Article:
DOBSON — Surry County could invest $85 million in much needed capital projects throughout the course of the next six years, according to a financial consulting firm.
Having recessed from a prior meeting, the Surry County Board of Commissioners met last week to hear the presentation of representatives of D.E.C. Associates Inc., a firm hired to assist commissioners and county staff with the development of a long-term financial strategy for the county.
Doug Carter, who formerly worked in public sector finance and founded the firm 14 years ago, told board members they’ve already taken a key first step toward ensuring dollars are available to address capital needs in the county’s school systems and general county government needs such as additional space at the detention center.
In the budget adopted by commissioners, county staff included a capital projects fund — money that is set aside strictly for use in capital needs.
According to Carter, that step will hasten the county’s ability to begin financing capital projects.
“You have done a really good job in a short period of time in getting this started,” Carter told commissioners. “You’ve accomplished this much faster than other folks.”
Carter said, though it’s difficult to see given the complexity of the county’s budget, Surry County is funding more than $9.5 million in capital expenditures in the 2016-17 fiscal year’s budget, a number which includes debt service for projects which have already been completed.
In short, Carter and his staff used that number as a base-line number for what the county can contribute each year to capital needs. Once factors such as a conservative growth rate are considered, the consulting firm knows how much reoccurring revenue will come into the capital fund.
Additionally, as board Chairman Buck Golding noted, debt will be rolling off of the county’s books throughout that period of time, allowing the county to incur new debt to undertake new capital projects.
When the finance team calculated those factors and considered the trends of all financing options available to counties in North Carolina, the firm came up with numbers as to how much debt the county can afford to incur throughout the next few years.
The plan, which does not consider any possible large increases to the stream of revenue such as a property tax increase or a change to the sales tax structure, would call for the county to finance $8 million for use in general county projects in 2017, $30 million for schools projects in 2019, $17 million in 2020 for general government projects and another $30 million for school capital projects in 2022.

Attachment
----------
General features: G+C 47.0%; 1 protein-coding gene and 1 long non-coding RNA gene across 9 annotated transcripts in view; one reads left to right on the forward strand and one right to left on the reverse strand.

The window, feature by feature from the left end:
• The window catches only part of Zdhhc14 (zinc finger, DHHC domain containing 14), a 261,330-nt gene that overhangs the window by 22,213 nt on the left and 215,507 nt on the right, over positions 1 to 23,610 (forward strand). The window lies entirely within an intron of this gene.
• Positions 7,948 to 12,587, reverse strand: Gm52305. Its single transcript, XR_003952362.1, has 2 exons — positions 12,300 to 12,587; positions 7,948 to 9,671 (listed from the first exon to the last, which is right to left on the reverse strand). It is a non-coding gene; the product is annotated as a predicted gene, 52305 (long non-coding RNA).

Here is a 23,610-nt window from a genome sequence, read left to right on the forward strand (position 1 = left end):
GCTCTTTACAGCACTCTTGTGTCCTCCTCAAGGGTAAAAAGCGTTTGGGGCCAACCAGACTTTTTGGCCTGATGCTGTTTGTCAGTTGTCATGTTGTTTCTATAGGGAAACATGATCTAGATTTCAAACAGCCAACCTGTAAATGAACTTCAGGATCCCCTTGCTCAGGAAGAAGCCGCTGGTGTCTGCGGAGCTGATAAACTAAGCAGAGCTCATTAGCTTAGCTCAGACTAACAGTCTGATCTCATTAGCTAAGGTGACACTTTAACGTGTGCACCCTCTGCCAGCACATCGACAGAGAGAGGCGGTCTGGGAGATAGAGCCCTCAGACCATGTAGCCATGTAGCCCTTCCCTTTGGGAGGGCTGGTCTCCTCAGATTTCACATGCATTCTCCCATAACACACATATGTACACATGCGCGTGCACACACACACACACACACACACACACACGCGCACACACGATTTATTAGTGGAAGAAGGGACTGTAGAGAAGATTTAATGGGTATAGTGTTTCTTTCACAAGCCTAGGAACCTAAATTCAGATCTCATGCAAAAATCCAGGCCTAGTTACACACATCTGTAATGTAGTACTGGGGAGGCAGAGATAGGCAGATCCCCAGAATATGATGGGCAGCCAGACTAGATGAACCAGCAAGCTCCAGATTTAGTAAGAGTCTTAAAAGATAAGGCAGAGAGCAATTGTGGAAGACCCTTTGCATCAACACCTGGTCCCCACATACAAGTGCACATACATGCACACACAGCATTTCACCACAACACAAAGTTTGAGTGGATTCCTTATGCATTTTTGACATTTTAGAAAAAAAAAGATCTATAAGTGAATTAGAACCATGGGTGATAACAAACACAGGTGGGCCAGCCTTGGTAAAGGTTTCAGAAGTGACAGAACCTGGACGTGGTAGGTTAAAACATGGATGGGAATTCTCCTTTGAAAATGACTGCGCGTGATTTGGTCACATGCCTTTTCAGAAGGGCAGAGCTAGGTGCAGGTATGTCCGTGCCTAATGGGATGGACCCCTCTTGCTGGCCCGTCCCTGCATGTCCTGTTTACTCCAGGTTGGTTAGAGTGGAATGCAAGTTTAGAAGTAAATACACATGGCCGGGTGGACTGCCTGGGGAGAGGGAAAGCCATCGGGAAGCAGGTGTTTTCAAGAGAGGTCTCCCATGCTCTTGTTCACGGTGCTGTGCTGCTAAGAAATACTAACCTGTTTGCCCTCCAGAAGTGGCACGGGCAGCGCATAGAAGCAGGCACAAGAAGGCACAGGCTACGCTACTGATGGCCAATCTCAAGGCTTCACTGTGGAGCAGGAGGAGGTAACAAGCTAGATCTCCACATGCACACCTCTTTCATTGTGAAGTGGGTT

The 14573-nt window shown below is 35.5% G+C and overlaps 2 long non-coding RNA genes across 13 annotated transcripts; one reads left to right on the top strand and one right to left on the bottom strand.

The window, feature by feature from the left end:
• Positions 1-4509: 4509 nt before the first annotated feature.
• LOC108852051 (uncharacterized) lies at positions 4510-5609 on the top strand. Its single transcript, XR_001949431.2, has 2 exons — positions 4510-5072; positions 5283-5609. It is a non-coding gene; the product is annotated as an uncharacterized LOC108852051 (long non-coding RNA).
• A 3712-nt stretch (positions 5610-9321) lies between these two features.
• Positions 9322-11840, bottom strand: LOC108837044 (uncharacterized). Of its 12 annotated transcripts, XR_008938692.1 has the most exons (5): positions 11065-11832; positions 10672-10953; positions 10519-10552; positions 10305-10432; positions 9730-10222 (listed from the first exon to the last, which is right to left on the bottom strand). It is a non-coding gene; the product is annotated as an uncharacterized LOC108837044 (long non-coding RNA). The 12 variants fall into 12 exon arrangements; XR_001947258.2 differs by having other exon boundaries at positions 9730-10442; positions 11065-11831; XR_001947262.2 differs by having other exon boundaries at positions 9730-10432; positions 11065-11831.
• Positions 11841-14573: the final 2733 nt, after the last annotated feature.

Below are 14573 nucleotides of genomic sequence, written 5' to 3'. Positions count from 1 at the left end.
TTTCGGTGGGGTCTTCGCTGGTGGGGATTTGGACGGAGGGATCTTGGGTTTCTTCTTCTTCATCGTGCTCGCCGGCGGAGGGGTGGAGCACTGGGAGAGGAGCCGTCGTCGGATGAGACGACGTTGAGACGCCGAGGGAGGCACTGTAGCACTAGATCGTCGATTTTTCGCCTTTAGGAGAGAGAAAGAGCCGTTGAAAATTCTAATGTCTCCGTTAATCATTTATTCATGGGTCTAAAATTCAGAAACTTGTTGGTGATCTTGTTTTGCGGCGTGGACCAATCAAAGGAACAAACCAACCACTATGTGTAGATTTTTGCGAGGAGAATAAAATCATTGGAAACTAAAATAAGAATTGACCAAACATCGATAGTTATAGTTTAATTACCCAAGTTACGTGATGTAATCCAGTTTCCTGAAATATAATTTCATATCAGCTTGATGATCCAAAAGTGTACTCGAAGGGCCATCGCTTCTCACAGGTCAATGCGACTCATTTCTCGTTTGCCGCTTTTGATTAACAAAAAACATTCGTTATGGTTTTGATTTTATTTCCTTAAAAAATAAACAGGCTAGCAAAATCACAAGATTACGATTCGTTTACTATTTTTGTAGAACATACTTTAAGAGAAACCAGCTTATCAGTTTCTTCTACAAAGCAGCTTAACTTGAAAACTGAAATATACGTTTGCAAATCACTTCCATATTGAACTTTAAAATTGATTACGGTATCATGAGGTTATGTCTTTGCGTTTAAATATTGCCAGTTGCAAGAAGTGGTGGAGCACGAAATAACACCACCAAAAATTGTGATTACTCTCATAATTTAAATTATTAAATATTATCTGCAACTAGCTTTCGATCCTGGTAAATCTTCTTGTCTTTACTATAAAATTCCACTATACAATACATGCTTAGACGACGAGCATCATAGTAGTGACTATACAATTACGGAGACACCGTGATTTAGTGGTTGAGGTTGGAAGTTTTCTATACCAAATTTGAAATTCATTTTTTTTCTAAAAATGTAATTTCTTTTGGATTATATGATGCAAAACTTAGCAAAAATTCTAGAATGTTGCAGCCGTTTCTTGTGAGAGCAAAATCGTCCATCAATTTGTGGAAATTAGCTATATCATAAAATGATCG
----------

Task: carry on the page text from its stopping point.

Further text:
Surry County Schools Superintendent Dr. Travis Reeves asked commissioners how they planned to fund all needed school projects, mentioning a study completed in 2014.
In 2013 and 2014 a consultant conducted facilities’ needs studies for all three districts in the county. The end result was the studies calling for a combined $173 million in improvements throughout the course of the subsequent ten years.
“That number is way over the $85 million mark,” said Reeves. “It would help with phase one (of three proposed phases). Where do we stand with the other costs?”
Commissioner Larry Phillips noted the numbers presented were meant as a “ground zero,” numbers which reflect what the county can afford at current funding levels.
Board members noted if general obligation bonds — which require a vote of the public — or a tax increase was passed, additional funds could be available. The possibility of a change to a sales tax article could also free up some monies for use in school capital projects.
County Manager Chris Knopf said he looks forward to having a long-term financial plan set, something which will outlast his tenure with the county.
“What excites me the most — and I won’t be here to see it — is there will come a time when the manager and board will just have money (in the capital fund) to pay for these projects,” said Knopf.
Commissioner Eddie Harris noted the development of a long-term plan will “require a significant amount of discipline from this board” and future county commissioners.
One such instance is the assumption the county will always have $9.5 million — plus the growth of that $9.5 million — available each year for capital use. That means the county mustn’t divert those dollars for any additional operational costs it incurs.
“That will force us to run county government more efficiently,” said Knopf, who indicated the capital dollars would be placed in the fund and if cuts needed to happen, they would happen to operational costs.
Andrew Carter, who presented the figures to the board, noted the long-term plan is a “living document,” which must be changed when matters occur which affect the numbers.
Carter also said the estimates included in his work are “conservative.”
“Reality should always beat my forecasts.”
Andy is a staff writer and may be reached at 415-4698.